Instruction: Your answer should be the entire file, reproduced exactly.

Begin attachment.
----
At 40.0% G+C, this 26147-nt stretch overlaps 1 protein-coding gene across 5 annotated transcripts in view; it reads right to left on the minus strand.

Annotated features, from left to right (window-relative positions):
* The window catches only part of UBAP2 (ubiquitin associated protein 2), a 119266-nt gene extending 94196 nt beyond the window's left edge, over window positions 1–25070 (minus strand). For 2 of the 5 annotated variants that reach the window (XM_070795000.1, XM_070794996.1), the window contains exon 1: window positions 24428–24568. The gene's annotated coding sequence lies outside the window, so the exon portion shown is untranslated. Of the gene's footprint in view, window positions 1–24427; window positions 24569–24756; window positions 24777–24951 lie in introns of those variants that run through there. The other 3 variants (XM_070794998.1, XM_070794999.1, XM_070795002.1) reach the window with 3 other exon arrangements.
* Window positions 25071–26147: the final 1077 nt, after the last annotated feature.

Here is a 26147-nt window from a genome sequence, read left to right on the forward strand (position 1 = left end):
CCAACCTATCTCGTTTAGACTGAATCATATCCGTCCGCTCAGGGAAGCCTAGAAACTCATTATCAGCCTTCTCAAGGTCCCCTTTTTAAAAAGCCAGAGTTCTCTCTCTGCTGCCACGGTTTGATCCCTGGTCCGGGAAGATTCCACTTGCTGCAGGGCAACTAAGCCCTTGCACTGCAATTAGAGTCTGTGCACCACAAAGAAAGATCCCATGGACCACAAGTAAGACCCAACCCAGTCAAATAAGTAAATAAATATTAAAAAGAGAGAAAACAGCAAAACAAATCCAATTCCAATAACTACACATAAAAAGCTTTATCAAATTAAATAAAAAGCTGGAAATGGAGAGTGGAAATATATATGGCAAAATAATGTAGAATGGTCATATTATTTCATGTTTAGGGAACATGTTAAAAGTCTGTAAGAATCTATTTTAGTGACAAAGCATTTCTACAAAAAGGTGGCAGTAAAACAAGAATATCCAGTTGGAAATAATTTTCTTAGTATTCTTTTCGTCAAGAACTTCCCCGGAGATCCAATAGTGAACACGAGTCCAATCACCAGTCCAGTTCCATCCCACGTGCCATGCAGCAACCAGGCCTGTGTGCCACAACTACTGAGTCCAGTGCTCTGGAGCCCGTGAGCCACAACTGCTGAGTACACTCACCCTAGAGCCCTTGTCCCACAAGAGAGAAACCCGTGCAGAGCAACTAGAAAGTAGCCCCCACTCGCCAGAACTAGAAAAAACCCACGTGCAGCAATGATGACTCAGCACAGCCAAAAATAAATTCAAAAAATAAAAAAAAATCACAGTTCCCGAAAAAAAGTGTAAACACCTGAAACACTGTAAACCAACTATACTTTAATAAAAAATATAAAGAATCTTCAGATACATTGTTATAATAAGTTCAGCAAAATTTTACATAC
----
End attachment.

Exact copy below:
At 40.0% G+C, this 26147-nt stretch overlaps 1 protein-coding gene across 5 annotated transcripts in view; it reads right to left on the minus strand.

Annotated features, from left to right (window-relative positions):
* The window catches only part of UBAP2 (ubiquitin associated protein 2), a 119266-nt gene extending 94196 nt beyond the window's left edge, over window positions 1–25070 (minus strand). For 2 of the 5 annotated variants that reach the window (XM_070795000.1, XM_070794996.1), the window contains exon 1: window positions 24428–24568. The gene's annotated coding sequence lies outside the window, so the exon portion shown is untranslated. Of the gene's footprint in view, window positions 1–24427; window positions 24569–24756; window positions 24777–24951 lie in introns of those variants that run through there. The other 3 variants (XM_070794998.1, XM_070794999.1, XM_070795002.1) reach the window with 3 other exon arrangements.
* Window positions 25071–26147: the final 1077 nt, after the last annotated feature.

Here is a 26147-nt window from a genome sequence, read left to right on the forward strand (position 1 = left end):
CCAACCTATCTCGTTTAGACTGAATCATATCCGTCCGCTCAGGGAAGCCTAGAAACTCATTATCAGCCTTCTCAAGGTCCCCTTTTTAAAAAGCCAGAGTTCTCTCTCTGCTGCCACGGTTTGATCCCTGGTCCGGGAAGATTCCACTTGCTGCAGGGCAACTAAGCCCTTGCACTGCAATTAGAGTCTGTGCACCACAAAGAAAGATCCCATGGACCACAAGTAAGACCCAACCCAGTCAAATAAGTAAATAAATATTAAAAAGAGAGAAAACAGCAAAACAAATCCAATTCCAATAACTACACATAAAAAGCTTTATCAAATTAAATAAAAAGCTGGAAATGGAGAGTGGAAATATATATGGCAAAATAATGTAGAATGGTCATATTATTTCATGTTTAGGGAACATGTTAAAAGTCTGTAAGAATCTATTTTAGTGACAAAGCATTTCTACAAAAAGGTGGCAGTAAAACAAGAATATCCAGTTGGAAATAATTTTCTTAGTATTCTTTTCGTCAAGAACTTCCCCGGAGATCCAATAGTGAACACGAGTCCAATCACCAGTCCAGTTCCATCCCACGTGCCATGCAGCAACCAGGCCTGTGTGCCACAACTACTGAGTCCAGTGCTCTGGAGCCCGTGAGCCACAACTGCTGAGTACACTCACCCTAGAGCCCTTGTCCCACAAGAGAGAAACCCGTGCAGAGCAACTAGAAAGTAGCCCCCACTCGCCAGAACTAGAAAAAACCCACGTGCAGCAATGATGACTCAGCACAGCCAAAAATAAATTCAAAAAATAAAAAAAAATCACAGTTCCCGAAAAAAAGTGTAAACACCTGAAACACTGTAAACCAACTATACTTTAATAAAAAATATAAAGAATCTTCAGATACATTGTTATAATAAGTTCAGCAAAATTTTACATAC